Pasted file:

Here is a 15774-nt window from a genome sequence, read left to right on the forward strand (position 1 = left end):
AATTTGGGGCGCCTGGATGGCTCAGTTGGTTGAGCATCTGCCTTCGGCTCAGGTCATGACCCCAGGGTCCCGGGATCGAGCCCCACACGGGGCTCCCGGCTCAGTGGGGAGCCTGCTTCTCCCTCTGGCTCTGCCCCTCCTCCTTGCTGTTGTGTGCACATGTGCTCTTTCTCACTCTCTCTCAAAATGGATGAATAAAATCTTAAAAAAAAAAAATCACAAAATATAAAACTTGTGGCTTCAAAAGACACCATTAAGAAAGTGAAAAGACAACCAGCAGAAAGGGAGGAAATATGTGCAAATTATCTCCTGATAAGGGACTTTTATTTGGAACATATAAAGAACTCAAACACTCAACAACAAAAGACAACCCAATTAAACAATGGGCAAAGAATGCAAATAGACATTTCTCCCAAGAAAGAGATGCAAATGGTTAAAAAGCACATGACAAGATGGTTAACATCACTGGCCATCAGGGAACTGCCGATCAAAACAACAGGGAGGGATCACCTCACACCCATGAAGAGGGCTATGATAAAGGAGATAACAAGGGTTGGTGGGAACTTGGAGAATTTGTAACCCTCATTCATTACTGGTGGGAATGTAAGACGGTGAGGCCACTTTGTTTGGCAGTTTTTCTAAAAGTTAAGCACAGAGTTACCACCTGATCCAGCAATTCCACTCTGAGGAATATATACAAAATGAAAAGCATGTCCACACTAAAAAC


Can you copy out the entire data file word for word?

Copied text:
Here is a 15774-nt window from a genome sequence, read left to right on the forward strand (position 1 = left end):
AATTTGGGGCGCCTGGATGGCTCAGTTGGTTGAGCATCTGCCTTCGGCTCAGGTCATGACCCCAGGGTCCCGGGATCGAGCCCCACACGGGGCTCCCGGCTCAGTGGGGAGCCTGCTTCTCCCTCTGGCTCTGCCCCTCCTCCTTGCTGTTGTGTGCACATGTGCTCTTTCTCACTCTCTCTCAAAATGGATGAATAAAATCTTAAAAAAAAAAAATCACAAAATATAAAACTTGTGGCTTCAAAAGACACCATTAAGAAAGTGAAAAGACAACCAGCAGAAAGGGAGGAAATATGTGCAAATTATCTCCTGATAAGGGACTTTTATTTGGAACATATAAAGAACTCAAACACTCAACAACAAAAGACAACCCAATTAAACAATGGGCAAAGAATGCAAATAGACATTTCTCCCAAGAAAGAGATGCAAATGGTTAAAAAGCACATGACAAGATGGTTAACATCACTGGCCATCAGGGAACTGCCGATCAAAACAACAGGGAGGGATCACCTCACACCCATGAAGAGGGCTATGATAAAGGAGATAACAAGGGTTGGTGGGAACTTGGAGAATTTGTAACCCTCATTCATTACTGGTGGGAATGTAAGACGGTGAGGCCACTTTGTTTGGCAGTTTTTCTAAAAGTTAAGCACAGAGTTACCACCTGATCCAGCAATTCCACTCTGAGGAATATATACAAAATGAAAAGCATGTCCACACTAAAAAC